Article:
More damningly, the Bench then puts forth in para 18 that, “The diabolic conspiracy is further exhibited by the swiftness with which the respondents have proceeded. Final order is passed on 18.02.2020, declaring that the sale transaction dated 09.04.2001, by the legal heirs of Sri. Kaveriga in favour Sri Karar Ahmed and the sale transaction dated 27.07.2002 by Sri. Karar Ahmed in favour of Sri. K. Bhoopathy are null and void. In the meanwhile, the petitioners had filed Writ Petition No. 915/2020, calling in question the orders/recommendation of the National Commission. The 8th respondent herein had filed a Caveat and he was aware of the interim order dated 22.01.2020, passed by this Court, staying the proceedings and directions given by the National Commission. Nevertheless, the 8th respondent has succeeded in securing an illegal order at the hands of the Assistant Commissioner. What is more intriguing is that the impugned order was passed on 18.02.2020 and on 26.02.2020 the buildings belonging to the petitioners were demolished, post haste.”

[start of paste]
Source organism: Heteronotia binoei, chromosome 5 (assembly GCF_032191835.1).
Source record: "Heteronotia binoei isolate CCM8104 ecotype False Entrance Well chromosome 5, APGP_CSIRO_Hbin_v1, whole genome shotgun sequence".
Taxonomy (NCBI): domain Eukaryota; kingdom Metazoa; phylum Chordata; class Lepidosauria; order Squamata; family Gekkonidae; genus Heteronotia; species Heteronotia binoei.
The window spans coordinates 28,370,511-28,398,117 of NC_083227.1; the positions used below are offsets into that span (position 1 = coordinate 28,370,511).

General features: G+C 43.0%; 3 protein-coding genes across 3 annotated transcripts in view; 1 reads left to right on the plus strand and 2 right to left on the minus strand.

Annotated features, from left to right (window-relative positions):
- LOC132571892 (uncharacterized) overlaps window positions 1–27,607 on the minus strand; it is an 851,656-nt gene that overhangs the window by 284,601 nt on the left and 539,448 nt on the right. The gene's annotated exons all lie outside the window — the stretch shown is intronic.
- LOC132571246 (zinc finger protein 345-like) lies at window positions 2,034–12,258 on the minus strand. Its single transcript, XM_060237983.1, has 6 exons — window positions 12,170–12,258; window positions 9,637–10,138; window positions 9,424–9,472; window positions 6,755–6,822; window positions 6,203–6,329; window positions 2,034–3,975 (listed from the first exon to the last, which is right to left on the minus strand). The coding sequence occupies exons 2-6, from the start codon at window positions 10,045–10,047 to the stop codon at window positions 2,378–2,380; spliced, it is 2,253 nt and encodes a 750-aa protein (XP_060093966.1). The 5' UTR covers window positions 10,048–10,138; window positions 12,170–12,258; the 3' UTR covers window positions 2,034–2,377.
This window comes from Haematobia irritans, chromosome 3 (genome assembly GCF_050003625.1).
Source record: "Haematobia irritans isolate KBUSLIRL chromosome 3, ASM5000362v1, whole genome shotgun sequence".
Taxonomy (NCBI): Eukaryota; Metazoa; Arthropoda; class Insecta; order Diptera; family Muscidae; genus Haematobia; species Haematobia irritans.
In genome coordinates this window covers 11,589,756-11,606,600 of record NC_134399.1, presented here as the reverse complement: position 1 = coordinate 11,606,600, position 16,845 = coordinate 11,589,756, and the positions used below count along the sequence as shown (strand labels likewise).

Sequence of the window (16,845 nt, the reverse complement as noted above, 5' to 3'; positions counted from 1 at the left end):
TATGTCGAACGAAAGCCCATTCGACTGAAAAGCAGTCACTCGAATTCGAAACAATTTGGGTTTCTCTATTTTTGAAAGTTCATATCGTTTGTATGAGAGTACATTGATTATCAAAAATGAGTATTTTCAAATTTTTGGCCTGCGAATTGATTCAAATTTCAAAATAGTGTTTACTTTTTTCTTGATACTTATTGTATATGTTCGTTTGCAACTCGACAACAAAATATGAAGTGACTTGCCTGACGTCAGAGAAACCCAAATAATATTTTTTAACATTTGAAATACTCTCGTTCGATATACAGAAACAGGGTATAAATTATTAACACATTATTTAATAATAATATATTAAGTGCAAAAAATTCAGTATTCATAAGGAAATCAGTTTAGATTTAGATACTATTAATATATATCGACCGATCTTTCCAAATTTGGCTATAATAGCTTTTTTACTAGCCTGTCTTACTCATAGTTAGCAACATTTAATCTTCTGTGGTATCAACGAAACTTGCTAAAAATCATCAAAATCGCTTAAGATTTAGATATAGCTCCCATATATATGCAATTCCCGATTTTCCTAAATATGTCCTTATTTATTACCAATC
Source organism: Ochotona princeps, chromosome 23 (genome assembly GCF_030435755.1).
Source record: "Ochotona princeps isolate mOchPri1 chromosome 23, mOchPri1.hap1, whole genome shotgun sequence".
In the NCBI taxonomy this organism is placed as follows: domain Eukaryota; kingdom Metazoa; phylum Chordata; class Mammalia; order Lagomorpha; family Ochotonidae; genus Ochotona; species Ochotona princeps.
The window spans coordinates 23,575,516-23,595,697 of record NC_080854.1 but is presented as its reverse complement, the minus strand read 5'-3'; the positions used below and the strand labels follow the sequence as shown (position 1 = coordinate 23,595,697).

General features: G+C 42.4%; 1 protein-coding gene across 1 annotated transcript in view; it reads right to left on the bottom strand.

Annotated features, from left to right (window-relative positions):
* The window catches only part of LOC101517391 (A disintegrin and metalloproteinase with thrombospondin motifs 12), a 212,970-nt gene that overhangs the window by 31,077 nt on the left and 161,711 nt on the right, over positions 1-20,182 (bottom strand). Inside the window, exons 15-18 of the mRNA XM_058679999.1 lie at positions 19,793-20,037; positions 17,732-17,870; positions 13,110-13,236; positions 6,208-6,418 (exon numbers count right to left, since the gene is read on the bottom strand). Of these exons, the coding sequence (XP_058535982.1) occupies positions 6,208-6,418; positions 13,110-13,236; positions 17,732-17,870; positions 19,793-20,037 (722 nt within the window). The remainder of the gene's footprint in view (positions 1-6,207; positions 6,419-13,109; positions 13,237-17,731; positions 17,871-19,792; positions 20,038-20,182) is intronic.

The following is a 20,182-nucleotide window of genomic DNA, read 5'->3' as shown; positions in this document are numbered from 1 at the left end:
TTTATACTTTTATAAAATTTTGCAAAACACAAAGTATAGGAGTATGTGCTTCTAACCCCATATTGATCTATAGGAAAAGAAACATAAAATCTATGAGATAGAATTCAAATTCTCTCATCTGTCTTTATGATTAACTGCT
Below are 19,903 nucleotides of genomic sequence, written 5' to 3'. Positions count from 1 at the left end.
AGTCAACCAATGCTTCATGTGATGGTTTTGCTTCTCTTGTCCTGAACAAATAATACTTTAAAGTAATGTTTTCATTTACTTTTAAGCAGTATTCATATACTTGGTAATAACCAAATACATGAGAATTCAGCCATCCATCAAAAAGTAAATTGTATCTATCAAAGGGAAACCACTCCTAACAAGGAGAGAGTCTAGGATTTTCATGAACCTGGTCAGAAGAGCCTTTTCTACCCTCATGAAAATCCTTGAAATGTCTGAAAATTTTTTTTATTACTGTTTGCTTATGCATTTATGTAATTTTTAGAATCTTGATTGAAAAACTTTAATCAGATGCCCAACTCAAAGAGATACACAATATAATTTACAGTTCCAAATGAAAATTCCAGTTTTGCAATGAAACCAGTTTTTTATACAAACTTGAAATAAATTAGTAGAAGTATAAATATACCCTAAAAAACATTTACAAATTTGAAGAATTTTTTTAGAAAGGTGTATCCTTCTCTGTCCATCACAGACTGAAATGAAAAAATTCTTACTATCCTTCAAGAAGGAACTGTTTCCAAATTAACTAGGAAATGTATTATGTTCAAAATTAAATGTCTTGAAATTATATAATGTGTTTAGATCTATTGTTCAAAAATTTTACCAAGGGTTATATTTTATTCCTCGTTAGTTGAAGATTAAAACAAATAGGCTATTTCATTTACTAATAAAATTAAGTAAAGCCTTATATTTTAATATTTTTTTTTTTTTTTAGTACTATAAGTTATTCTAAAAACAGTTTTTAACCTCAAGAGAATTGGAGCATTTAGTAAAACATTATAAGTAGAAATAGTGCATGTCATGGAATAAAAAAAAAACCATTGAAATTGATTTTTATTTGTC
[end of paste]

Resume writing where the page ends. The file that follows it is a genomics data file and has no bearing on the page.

Most significantly and really, no doubt, also most remarkably apart from also being the most distinguishing para as also most damningly which forms the cornerstone of this notable and highly commendable judgment is then stated in para 28 wherein Justice R Devdas of Karnataka High Court holds most brilliantly, boldly and bluntly that, “Before parting with these writ petitions, it needs to be mentioned that the highhanded action on the part of the Assistant Commissioner and the Tahsildar is required to be taken note of and appropriate action is required to be initiated against them, to take things to their logical conclusion. This Court should take judicial notice of the fact that such highhanded action on the part of the respondent-authorities could not have happened if the authorities were sensitive enough about their powers and functions and the obvious disregard may have been occasioned due to the fact that postings are given to such sensitive offices, not on merits or with public interest in mind. It is obvious that the respondent-authorities are fearless of the consequences of being in conflict with the law. Such offices are emboldened by the fact that they are protected by the Government. Every now and then the citizens of this State are given to understand that ‘plum’ postings are assigned for monetary considerations. Such news and information are published in national newspapers, magazines, Television channels and social media. Allegations are levelled by the opposition leaders and social activists. Cutting across all political parties that have formed Government, allegations are levelled against Heads of the Departments, Ministers and the Chief Ministers. There cannot be two views that if an Officer shells out money to get a plum posting, he would employ every means possible to recover the money he has invested and makes every effort to make money for future needs and therefore, this forms the vicious circle of corruption. Time has come when this Court has to step in to find out the truth of the fact and direct the State to put in place regulations to check the tentacles of corruption from taking strangle hold of the society. Therefore, this Court would urge that Hon’ble the Chief Justice may take note of the observations of this Court and take up suo motu proceedings against the State Government to put an end to the pernicious practice of providing postings for monetary considerations and reasons other than public interest.”